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Should the EPA Relax CAFE Standards?

Author(s): Marlo Lewis
Senior Fellow in Energy and Environmental Policy
Competitive Enterprise Institute
Date: April 10, 2018 at 11:39 AM

On Monday, Environmental Protection Agency (EPA) administrator Scott Pruitt announced that the Obama EPA’s greenhouse gas emission (GHG) standards for model year 2022-2025 cars and light trucks will be reconsidered by the agency. Critics have pointed out that the stringent Obama era standards, peaking at 54.5 MPG in 2025, are too strict and potentially price millions of Americans out of the market for new cars while also failing to have a meaningful impact on GHG levels.   Unlike other emissions from motor vehicles, CO2 is not an air contaminant. Yes, it is a greenhouse gas, but so is water vapor.… [more]

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Are We Losing the “War” Against Climate Change?

Author(s): Herschel Specter
President
Micro-Utilities, Inc.
Date: March 27, 2018 at 11:00 AM

The UN has stated that the World must urgently act to cut a further 25% from predicted 2030 greenhouse gas (GHG) emissions. In the US, GHG emissions today are 4% above 1990 levels and are projected to increase. Based on UN goals, it appears that neither sufficient reductions in the release of GHG nor sufficient mitigations of the effects of climate change are taking place. To achieve those goals an 80% GHG reduction by 2100 would require an average reduction of 64 million metric tonnes each year for the next 82 years, or 165 million metric tonnes each year if… [more]

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Subsidies for Electric Vehicles Favor the Wealthy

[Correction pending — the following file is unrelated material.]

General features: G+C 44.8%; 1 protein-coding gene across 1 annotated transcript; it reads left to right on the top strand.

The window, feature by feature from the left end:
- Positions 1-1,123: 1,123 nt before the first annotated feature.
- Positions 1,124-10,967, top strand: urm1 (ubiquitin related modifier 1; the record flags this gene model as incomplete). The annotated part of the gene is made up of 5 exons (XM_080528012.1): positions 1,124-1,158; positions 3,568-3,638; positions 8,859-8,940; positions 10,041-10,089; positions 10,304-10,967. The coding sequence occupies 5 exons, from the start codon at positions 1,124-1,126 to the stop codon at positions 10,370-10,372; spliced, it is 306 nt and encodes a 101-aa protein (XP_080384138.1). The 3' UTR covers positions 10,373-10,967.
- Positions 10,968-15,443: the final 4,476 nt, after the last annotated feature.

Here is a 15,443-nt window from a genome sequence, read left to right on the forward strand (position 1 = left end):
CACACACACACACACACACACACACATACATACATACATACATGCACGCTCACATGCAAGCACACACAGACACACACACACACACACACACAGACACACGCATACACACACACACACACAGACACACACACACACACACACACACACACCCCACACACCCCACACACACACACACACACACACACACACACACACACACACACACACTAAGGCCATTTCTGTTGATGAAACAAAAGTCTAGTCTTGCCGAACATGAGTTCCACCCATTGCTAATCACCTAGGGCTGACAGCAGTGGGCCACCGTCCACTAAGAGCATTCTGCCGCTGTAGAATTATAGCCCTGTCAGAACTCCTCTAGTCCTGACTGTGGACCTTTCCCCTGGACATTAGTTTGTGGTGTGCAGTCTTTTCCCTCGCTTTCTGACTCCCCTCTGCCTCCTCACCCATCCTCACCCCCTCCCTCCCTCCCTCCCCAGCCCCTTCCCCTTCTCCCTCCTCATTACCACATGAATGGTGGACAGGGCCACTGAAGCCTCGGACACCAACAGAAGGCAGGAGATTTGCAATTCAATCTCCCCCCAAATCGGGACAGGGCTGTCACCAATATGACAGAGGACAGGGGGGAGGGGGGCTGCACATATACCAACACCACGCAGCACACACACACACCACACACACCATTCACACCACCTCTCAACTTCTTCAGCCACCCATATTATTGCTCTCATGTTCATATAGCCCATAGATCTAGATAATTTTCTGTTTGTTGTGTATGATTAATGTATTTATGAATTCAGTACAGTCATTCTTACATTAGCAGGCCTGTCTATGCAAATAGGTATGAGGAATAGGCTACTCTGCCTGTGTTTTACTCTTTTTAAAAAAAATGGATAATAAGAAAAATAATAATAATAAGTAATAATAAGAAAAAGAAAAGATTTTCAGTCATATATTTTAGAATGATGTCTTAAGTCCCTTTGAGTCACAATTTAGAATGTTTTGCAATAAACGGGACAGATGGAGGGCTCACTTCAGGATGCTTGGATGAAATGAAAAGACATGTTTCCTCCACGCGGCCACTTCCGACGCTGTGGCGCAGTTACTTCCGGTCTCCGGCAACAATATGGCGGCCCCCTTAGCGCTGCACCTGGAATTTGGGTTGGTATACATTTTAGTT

Author(s): Wayne Winegarden, Ph.D
Senior Fellow, Business and Economics
Pacific Research Institute
Date: March 12, 2018 at 11:00 AM

Electric vehicles are heavily subsidized by the federal, state, and local governments. Based on a study I just completed, the federal subsidies are worth over $42.7 billion to their recipients over the lifetime of the programs. They include the federal grant and loan programs for manufacturers, and the consumer tax credits worth $7,500 per consumer. State and local governments also provide tax credits to purchase electric vehicles (up to $7,500 per consumer), subsidize investments in charging stations, and even offer perks such as access to HOV lanes, access to free vehicle charging, and free meter parking (in Hawaii). Then there… [more]

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Low Income Energy Efficiency: Investments with High Returns

Author(s): John Scicchitano
Advisor
Ghana Climate Innovation Centre (GCIC)
Date: March 6, 2018 at 10:30 AM

Energy efficiency is a critical clean energy resource supporting domestic and global efforts to achieve sustainability targets. Investments in energy efficiency also produce high economic returns, and these financial benefits are most likely to drive investment decisions. The social benefits of energy efficiency —especially when applied to low income housing—may be even greater. Social benefits include increased quality and quantity of affordable housing due to lower utility bills, job creation, and improved indoor air quality from reduced emissions. Since low income housing is older and less efficient, the economic returns from investments in efficiency are particularly high. For example, 85… [more]

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Automakers Shouldn’t Stop at Electrification

Author(s): Nathan Taft
Research Analyst
Fuel Freedom Foundation
Date: February 26, 2018 at 10:30 AM

It seems like every week another major automaker announces it will “electrify” its vehicle lineup. In just the past few months, Mercedez-Benz, Ford, Audi, Maserati, GM, BMW, and more have committed to electrification by adding more electric vehicle (EV) options to their fleet. What makes these announcements particularly intriguing is that many of the automakers are following the electrification model of Volvo. They’re not just offering a few brand-new vehicles that run solely on electricity. They’re building plug-in hybrid models that can use both gasoline and electricity, and hyper-efficient models that run solely on gasoline but utilize an electric motor… [more]